Introduction Atlantaclassification stratifies acute pancreatitis (AP) into mild and severe. Severe acute pancreatitis (SAP) is best managed in HDU or ITU setting and associated with high mortality and morbidity despite best efforts at attaining early diagnosis and timely intervention.
Aim To compare management strategies and mortality of patients admitted to ITU with SAP against national standards and study the group who succumbed to their disease in detail in an attempt to define the circumstances that lead to this event and identify the most accurate prognostic indicators in this group of patients.
Methods Retrospective audit of management and outcome of consecutive patients admitted to ITU with SAP during the period of 2007–2010. The development of necrosis, infected necrosis (IN) or organ failure (OF) was recorded. Patients were classified into group I (No necrosis or OF), group II (sterile necrosis or transient OF), group III (IN or persistent OF) and group IV (infected necrosis and persistent OF). The four groups were compared regarding the clinical course, radiological/surgical intervention, any post-intervention complications, use of antibiotics/antifungal and nutritional support.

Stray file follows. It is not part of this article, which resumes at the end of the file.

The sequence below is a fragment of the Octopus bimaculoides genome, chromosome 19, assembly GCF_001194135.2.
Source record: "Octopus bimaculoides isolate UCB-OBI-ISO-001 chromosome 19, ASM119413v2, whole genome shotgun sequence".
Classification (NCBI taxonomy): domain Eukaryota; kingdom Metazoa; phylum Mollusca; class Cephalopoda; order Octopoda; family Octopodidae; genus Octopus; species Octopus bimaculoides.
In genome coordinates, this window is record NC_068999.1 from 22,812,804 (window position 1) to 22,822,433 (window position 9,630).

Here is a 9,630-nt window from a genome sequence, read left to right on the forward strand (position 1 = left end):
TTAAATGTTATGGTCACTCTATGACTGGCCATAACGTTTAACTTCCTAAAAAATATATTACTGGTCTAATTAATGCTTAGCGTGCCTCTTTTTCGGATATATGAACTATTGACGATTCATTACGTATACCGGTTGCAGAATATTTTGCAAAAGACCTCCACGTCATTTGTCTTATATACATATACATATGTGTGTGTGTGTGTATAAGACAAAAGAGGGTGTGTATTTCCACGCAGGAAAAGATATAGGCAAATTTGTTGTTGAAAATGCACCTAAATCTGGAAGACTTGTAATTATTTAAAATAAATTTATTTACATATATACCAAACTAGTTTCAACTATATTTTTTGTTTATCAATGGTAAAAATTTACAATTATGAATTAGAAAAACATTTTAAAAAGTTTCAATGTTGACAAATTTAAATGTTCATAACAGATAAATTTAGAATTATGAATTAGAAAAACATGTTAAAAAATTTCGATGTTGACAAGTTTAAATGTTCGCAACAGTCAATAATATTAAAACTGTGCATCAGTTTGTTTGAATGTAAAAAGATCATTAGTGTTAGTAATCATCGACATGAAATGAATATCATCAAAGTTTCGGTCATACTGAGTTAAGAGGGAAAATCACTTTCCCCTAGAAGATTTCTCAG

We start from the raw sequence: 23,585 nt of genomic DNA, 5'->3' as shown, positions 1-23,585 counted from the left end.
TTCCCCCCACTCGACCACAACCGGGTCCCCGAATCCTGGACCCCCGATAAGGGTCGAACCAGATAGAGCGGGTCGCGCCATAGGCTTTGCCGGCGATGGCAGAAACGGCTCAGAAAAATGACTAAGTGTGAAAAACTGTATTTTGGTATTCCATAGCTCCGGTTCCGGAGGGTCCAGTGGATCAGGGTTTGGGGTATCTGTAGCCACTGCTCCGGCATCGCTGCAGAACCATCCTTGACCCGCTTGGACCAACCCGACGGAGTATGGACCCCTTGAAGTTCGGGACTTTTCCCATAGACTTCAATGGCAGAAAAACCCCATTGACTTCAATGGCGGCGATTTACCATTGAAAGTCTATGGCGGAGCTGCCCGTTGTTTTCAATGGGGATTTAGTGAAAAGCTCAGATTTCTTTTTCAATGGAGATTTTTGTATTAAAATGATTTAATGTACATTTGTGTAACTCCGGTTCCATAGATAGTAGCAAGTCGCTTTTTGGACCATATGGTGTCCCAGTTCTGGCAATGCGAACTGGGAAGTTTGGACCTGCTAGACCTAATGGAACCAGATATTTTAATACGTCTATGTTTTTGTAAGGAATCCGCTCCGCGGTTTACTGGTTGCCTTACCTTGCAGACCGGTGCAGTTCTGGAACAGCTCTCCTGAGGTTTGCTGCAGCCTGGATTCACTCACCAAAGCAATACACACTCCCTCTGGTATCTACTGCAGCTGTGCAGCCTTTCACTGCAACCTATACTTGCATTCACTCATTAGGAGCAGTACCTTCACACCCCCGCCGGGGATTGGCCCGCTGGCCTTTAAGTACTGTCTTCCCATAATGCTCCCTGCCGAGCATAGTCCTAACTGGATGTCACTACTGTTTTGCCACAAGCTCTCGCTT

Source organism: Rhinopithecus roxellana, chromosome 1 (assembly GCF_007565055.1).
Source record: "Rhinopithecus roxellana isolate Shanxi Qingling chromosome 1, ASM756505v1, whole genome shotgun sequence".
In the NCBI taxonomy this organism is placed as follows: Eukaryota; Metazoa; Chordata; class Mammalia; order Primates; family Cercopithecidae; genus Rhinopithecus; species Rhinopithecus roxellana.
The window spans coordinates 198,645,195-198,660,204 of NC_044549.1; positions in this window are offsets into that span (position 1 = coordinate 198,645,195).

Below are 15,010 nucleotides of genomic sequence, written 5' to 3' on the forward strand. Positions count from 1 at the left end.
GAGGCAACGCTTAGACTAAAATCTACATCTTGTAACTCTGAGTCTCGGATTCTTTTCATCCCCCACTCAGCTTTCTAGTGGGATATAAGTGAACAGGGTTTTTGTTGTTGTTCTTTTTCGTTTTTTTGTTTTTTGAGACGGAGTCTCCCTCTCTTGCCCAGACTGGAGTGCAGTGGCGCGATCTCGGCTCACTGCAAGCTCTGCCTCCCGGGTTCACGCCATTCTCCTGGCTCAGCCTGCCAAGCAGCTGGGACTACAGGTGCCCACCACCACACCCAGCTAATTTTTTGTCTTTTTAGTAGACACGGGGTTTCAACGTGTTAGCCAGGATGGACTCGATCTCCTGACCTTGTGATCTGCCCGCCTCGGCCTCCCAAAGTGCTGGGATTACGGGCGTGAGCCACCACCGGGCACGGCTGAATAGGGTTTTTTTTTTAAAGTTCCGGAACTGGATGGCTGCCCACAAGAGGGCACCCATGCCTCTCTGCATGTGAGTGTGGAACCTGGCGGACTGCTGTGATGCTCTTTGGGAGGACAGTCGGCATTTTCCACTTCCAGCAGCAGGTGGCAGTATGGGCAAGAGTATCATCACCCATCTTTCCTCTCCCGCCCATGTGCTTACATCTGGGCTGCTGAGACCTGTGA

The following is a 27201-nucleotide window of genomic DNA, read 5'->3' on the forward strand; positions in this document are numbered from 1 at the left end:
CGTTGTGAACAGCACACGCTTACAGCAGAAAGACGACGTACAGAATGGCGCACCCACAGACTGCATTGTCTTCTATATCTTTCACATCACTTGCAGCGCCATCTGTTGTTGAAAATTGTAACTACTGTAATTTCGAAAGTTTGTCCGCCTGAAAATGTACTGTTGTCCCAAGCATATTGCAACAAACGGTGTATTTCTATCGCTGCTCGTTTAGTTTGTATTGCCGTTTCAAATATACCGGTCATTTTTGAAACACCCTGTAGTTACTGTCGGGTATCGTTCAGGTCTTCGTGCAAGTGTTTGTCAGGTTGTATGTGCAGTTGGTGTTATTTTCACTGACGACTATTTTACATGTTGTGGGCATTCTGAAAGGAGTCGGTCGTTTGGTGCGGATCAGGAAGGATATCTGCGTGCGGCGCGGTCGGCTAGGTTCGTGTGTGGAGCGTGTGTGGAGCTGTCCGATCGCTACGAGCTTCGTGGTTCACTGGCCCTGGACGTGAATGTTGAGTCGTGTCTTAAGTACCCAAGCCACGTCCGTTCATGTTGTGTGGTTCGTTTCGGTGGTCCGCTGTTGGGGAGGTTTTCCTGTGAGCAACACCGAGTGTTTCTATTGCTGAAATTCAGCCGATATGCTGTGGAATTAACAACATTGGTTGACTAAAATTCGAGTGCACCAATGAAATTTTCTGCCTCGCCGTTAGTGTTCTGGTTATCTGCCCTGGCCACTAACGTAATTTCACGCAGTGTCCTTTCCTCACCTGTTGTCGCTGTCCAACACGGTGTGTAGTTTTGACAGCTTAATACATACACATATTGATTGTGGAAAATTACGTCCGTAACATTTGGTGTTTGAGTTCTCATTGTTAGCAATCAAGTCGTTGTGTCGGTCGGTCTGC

Results 51 patients were admitted to ITU with SAP (APACHE II >8, modified Glasgow score >3) during the period of 2007–2010. All cases fulfilled the Atlanta criteria of SAP. Median age: 66±17.5. The pancreatitis was alcohol induced in 12% and due to gallstones in 59% of patients; no cause was found in 25% of patients. Median ITU stay was 3.23 days. The overall mortality rate during the study period (3 years) was 38% (n−19) above national standard of 30%. All seven patients in group IV died, five of them underwent necrosectomy and one had CT guided drainage of infected acute fluid collection. The Abstract PWE-135 table 1 shows the total number of patients and respective mortality of SAP in all four groups. Forty-one patients (80%) received antibiotics and 35 patients (69%) had nutritional support but neither of them seems to have a significant impact on survival (p=0.6 and 0.06 respectively). Outcome (death) correlated with organ dysfunction criteria (Atlanta criteria and APACHE II score).
Conclusion While the presence of infected necrosis or persistent organ failure in SAP (group III) is associated with high mortality, the combination of “infected necrosis and persistent organ failure” (group IV) is uniformly fatal. Further research is necessary to confirm the findings in our study and to explore ways of optimising patients in group III to improve survival.
Competing interests None declared.